There are no beautiful surfaces without a terrible depth.
- Friedrich Nietzsche
As a child, I suffered a paralyzing fear of the dark. So terrified was I of the imagined creatures hiding under the bed, or lurking in the dark recesses of my closet, that I often drifted off to sleep with a flashlight clutched in my hand. The Irony is not lost on me that my current artistic preoccupation takes me on into seedy back alleys and a labyrinth of downtown streets, illuminated by flickering streetlights that barely manage to penetrate the darkness of an often foreboding and claustrophobic urban jungle.
This body of work explores one facet of life in a city known as the birthplace of Film Noir. Despite my unease, my curiosity and inquisitiveness are rooted in an obsessive need to discover secrets that lie hidden just beneath, even the most forbidding corners of the city. To excavate the past, to stare into the faces of ghosts long forgotten.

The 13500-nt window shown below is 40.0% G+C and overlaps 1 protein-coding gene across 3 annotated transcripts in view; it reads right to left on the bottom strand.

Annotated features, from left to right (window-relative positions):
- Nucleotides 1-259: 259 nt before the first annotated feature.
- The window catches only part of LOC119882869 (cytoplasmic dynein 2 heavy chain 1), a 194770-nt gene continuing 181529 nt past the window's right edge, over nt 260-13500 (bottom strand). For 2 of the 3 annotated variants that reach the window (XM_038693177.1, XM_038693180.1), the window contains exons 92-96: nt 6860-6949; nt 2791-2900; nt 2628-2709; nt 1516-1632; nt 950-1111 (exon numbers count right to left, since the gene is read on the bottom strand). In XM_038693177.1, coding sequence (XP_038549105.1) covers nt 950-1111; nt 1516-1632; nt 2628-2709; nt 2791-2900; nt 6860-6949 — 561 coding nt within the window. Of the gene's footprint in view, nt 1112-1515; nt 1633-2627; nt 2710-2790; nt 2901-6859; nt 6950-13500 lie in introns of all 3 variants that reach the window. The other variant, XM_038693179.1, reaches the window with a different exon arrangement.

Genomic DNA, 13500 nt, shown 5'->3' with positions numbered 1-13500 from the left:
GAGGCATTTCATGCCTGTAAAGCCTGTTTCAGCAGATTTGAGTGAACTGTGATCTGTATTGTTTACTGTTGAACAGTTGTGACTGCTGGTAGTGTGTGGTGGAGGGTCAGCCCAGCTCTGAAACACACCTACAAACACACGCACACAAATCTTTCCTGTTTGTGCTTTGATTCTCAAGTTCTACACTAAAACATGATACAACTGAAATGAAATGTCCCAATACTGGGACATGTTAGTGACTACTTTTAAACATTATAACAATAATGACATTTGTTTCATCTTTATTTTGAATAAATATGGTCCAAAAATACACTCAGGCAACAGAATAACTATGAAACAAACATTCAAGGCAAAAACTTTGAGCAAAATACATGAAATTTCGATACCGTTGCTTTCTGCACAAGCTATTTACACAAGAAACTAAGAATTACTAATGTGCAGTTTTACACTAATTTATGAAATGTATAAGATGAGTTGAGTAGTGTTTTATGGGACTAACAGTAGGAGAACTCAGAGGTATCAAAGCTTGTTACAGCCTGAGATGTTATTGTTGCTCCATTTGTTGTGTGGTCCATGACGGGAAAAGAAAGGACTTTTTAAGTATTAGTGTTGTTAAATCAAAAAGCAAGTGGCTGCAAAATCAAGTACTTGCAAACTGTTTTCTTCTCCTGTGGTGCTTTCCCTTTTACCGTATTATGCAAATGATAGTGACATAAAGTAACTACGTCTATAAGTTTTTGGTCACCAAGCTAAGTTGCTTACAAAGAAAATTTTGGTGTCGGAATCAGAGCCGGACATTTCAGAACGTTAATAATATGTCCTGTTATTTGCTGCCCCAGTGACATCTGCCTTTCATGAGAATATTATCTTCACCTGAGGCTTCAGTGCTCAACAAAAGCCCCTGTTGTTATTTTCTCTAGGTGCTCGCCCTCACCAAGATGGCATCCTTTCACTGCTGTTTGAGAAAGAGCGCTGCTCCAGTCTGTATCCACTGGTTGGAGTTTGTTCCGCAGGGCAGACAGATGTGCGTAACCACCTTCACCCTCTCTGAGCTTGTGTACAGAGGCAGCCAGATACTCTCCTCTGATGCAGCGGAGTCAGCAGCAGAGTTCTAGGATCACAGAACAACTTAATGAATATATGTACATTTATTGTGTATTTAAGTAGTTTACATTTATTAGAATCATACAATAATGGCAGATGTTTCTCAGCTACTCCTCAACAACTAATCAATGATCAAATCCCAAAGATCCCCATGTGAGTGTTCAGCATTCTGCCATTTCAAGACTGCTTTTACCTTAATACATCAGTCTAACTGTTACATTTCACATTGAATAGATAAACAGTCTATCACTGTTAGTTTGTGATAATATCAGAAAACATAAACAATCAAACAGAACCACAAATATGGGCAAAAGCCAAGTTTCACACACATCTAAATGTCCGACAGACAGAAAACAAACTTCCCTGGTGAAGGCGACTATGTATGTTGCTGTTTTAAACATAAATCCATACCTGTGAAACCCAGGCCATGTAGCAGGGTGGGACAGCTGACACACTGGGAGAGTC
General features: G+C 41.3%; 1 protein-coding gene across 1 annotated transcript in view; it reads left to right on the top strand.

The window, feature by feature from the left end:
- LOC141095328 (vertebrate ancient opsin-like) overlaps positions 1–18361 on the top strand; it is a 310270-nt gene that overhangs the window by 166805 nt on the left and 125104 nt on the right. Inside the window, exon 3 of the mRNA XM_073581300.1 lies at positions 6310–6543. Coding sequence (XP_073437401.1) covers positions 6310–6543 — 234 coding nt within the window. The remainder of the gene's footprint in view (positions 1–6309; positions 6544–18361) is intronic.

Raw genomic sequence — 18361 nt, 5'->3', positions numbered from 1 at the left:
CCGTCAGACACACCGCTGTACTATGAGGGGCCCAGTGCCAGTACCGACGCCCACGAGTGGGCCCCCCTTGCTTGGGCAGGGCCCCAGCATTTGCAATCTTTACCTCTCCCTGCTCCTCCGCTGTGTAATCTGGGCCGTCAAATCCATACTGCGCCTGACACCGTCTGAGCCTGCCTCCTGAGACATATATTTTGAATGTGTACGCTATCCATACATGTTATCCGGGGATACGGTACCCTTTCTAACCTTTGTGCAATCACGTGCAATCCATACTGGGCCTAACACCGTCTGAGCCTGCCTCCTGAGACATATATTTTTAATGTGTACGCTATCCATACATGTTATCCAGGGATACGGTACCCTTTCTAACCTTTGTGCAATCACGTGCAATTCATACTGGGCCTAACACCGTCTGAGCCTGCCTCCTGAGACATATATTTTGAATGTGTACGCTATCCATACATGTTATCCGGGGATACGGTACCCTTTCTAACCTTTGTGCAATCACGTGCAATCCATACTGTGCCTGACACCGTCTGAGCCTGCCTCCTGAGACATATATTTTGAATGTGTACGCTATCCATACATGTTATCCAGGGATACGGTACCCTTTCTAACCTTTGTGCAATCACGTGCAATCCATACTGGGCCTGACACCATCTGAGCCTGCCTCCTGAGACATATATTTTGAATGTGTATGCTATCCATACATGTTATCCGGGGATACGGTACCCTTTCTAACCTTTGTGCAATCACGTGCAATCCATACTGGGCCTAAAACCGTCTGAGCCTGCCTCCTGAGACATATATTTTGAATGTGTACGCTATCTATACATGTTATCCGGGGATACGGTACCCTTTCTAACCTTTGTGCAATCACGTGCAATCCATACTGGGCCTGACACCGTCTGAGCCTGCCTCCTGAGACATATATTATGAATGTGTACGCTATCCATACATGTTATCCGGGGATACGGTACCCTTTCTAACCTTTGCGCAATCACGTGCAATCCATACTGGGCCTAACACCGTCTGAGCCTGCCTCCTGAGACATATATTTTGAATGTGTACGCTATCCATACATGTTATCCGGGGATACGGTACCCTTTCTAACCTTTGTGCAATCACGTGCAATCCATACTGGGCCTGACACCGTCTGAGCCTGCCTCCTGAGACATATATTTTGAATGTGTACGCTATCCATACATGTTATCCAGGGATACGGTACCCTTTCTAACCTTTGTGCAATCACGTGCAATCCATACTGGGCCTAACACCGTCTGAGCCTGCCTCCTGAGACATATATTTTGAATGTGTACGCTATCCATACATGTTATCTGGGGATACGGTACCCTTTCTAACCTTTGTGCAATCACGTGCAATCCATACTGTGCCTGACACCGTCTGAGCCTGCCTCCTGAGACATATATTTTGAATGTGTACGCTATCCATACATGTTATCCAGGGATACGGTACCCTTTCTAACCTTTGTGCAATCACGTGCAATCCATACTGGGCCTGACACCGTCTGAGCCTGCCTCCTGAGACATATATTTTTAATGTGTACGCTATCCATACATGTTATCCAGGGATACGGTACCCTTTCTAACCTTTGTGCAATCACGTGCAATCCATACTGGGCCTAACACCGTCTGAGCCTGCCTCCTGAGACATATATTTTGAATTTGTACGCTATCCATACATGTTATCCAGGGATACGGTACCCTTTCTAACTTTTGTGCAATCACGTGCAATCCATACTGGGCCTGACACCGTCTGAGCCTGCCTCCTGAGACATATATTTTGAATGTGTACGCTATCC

Inspired by the visual esthetic of Film Noir, this work explores isolated fragments of subjects once there but now gone, as a means of shining a light on what is hidden, if only for an instant.